Experts add some color to 'the dress' debate
News May 14, 2015
Psychologists from Bradford and Giessen comment on the confusion over the colour of the social media sensation #TheDress
In the days following publication of “The Dress“ psychologist Karl Gegenfurtner from the University of Giessen in Germany and Marina Bloj from the University of Bradford in the UK, carried out an experiment asking 15 people to view the photograph on a well-calibrated color screen under controlled lighting.
Professor Marina Bloj, Professor of Visual Perception within the Bradford School of Optometry and Vision Sciences at the University of Bradford, said: “When the dress saga started I was visiting my colleagues in Germany to develop some new color vision experiments and we had an ideal opportunity to use the set-up to do some rigorous studies on this polemical image.
“The confusion would have never occurred if it was not for the special colors present in the photograph, it would not have happened with other colored dresses. The bluish and yellow coloring in the image correspond to colors that we experience naturally during the course of the day, they lay on what is known as the daylight locus.
“We can normally discount this illumination effect, but the in the case of #TheDress not enough information is available in the photograph so different people make unconsciously different assumptions and as a result perceive the dress differently. Some see it as a blue dress under warm light, others as a white dress under cool illumination.
As part of the experiment the team adjusted the color of a disc to correspond to the colors the participants saw in the photograph. Participants reported seeing a continuous range of shades from light blue to dark blue, rather than the two dominant colors reported so far - white and blue.
The question should thus not be whether the dress is blue or white, but whether it is light blue or dark blue,” says Prof. Dr. Karl Gegenfurtner, department of psychology at Justus Liebig University Giessen (JLU). “Despite the continuous choice of matching colors, observers are consistent in calling the dress ‘white’ when their match lies above a certain brightness and ‘blue’ when it lies below.”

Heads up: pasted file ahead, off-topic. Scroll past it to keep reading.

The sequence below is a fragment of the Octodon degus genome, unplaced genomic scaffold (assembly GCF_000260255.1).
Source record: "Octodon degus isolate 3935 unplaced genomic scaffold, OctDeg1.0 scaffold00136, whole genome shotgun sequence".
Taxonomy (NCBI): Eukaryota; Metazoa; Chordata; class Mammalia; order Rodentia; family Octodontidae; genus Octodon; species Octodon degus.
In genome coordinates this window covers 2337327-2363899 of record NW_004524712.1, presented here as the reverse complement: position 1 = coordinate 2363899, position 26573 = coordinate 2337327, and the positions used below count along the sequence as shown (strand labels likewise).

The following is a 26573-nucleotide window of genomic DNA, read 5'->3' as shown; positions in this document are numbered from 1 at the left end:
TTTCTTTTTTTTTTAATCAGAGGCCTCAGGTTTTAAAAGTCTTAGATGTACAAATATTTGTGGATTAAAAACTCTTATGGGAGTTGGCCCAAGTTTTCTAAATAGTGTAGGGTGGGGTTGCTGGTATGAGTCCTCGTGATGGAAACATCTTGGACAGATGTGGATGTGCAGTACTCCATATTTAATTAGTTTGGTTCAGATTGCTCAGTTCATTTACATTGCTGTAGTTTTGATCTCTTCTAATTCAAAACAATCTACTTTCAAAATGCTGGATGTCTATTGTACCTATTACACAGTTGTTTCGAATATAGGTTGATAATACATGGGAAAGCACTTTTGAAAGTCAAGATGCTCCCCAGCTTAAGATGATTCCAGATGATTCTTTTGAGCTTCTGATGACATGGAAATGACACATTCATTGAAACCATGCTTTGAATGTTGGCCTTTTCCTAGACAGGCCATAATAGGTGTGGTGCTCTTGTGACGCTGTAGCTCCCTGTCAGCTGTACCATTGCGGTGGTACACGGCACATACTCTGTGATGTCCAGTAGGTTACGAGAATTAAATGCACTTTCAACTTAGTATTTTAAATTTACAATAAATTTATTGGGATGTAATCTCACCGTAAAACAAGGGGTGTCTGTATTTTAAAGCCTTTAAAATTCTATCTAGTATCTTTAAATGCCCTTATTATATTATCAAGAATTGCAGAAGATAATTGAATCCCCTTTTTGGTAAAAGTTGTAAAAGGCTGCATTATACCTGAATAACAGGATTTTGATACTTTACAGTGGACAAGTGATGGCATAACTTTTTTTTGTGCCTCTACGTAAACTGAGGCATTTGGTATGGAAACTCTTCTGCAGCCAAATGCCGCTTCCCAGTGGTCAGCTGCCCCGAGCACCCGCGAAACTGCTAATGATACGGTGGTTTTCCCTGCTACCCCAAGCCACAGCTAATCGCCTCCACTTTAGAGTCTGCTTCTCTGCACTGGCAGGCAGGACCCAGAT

The team discovered that all test subjects basically perceived similar color shades, only varying in lightness. These perceived colors have something in common, they all are part of the so-called daylight locus; depending on the position of the sun during the course of the day, daylight tends to be rather bluish (at noon) or rather yellowish (in the morning and in the evening).
Marina said: “Usually, people are able to unconsciously filter the effect of bluish or yellowish light with the result that everyone perceives the same colors. To do so, we require reference points, otherwise known as colors, which are located outside the daylight locus. However these colors (generally red or green) are completely missing in the case of #TheDress. Therefore, the photograph does not provide relevant information on the scene’s luminance levels.”
Various studies have proven that people have difficulties perceiving colors along the daylight locus correctly. Test subjects are for instance rarely able to set a completely neutral grey on the screen without tending to a slightly bluish or yellowish tinge. Deviations concerning red or green tendencies on the contrary hardly ever occur, which, in turn, explains why a red and green coloring of the dress on a screen would look the same color to participants.
The research results are published in the journal Current Biology.
Note: Material may have been edited for length and content. For further information, please contact the cited source.
Karl R. Gegenfurtner, Marina Bloj, Matteo Toscani. The many colours of ‘the dress.' Current Biology, Published Online May 14 2015. doi: 10.1016/j.cub.2015.04.043
Researchers Democratize Neuroscience by Making it Easier to Share Brain Imaging DataNews
Researchers have developed a set of tools to make one critical area of big data research — that of our central nervous system — easier to share.READ MORE
Neuroscientists Identify The Retrosplenial Cortex as an Integrator of Vision and Head MovementNews
Study highlights role of primary visual cortex in integrating head and visual movement signalsREAD MORE
So Hot it Hurts: Ion channel trio underlying painful heat sensation foundNews
Researchers show that acute noxious heat sensing in mice depends on a triad of transient receptor potential (TRP) ion channels: TRPM3, TRPV1, and TRPA1.READ MORE